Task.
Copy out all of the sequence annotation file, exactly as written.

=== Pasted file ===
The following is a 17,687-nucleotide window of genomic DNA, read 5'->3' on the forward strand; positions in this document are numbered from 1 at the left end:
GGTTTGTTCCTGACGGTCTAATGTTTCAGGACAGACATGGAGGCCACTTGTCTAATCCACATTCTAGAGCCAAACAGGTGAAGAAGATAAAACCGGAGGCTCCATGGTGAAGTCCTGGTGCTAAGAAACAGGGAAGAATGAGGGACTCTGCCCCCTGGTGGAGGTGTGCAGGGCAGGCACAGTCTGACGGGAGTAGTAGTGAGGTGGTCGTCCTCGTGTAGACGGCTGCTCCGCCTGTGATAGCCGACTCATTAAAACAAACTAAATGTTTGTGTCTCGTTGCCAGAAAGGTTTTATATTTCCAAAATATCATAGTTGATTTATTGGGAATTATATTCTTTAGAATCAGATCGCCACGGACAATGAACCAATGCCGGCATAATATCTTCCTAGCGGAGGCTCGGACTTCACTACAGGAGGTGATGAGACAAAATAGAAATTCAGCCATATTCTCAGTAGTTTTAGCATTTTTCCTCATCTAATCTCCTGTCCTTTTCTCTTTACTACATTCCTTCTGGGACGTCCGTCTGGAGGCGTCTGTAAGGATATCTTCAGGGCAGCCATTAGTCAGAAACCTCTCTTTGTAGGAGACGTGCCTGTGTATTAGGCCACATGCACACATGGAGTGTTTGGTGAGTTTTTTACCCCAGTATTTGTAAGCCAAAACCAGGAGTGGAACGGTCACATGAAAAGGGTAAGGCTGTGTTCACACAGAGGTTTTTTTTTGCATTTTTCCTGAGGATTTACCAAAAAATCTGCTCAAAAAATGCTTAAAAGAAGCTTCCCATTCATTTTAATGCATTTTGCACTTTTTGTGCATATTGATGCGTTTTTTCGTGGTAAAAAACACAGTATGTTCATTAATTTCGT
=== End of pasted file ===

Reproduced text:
The following is a 17,687-nucleotide window of genomic DNA, read 5'->3' on the forward strand; positions in this document are numbered from 1 at the left end:
GGTTTGTTCCTGACGGTCTAATGTTTCAGGACAGACATGGAGGCCACTTGTCTAATCCACATTCTAGAGCCAAACAGGTGAAGAAGATAAAACCGGAGGCTCCATGGTGAAGTCCTGGTGCTAAGAAACAGGGAAGAATGAGGGACTCTGCCCCCTGGTGGAGGTGTGCAGGGCAGGCACAGTCTGACGGGAGTAGTAGTGAGGTGGTCGTCCTCGTGTAGACGGCTGCTCCGCCTGTGATAGCCGACTCATTAAAACAAACTAAATGTTTGTGTCTCGTTGCCAGAAAGGTTTTATATTTCCAAAATATCATAGTTGATTTATTGGGAATTATATTCTTTAGAATCAGATCGCCACGGACAATGAACCAATGCCGGCATAATATCTTCCTAGCGGAGGCTCGGACTTCACTACAGGAGGTGATGAGACAAAATAGAAATTCAGCCATATTCTCAGTAGTTTTAGCATTTTTCCTCATCTAATCTCCTGTCCTTTTCTCTTTACTACATTCCTTCTGGGACGTCCGTCTGGAGGCGTCTGTAAGGATATCTTCAGGGCAGCCATTAGTCAGAAACCTCTCTTTGTAGGAGACGTGCCTGTGTATTAGGCCACATGCACACATGGAGTGTTTGGTGAGTTTTTTACCCCAGTATTTGTAAGCCAAAACCAGGAGTGGAACGGTCACATGAAAAGGGTAAGGCTGTGTTCACACAGAGGTTTTTTTTTGCATTTTTCCTGAGGATTTACCAAAAAATCTGCTCAAAAAATGCTTAAAAGAAGCTTCCCATTCATTTTAATGCATTTTGCACTTTTTGTGCATATTGATGCGTTTTTTCGTGGTAAAAAACACAGTATGTTCATTAATTTCGT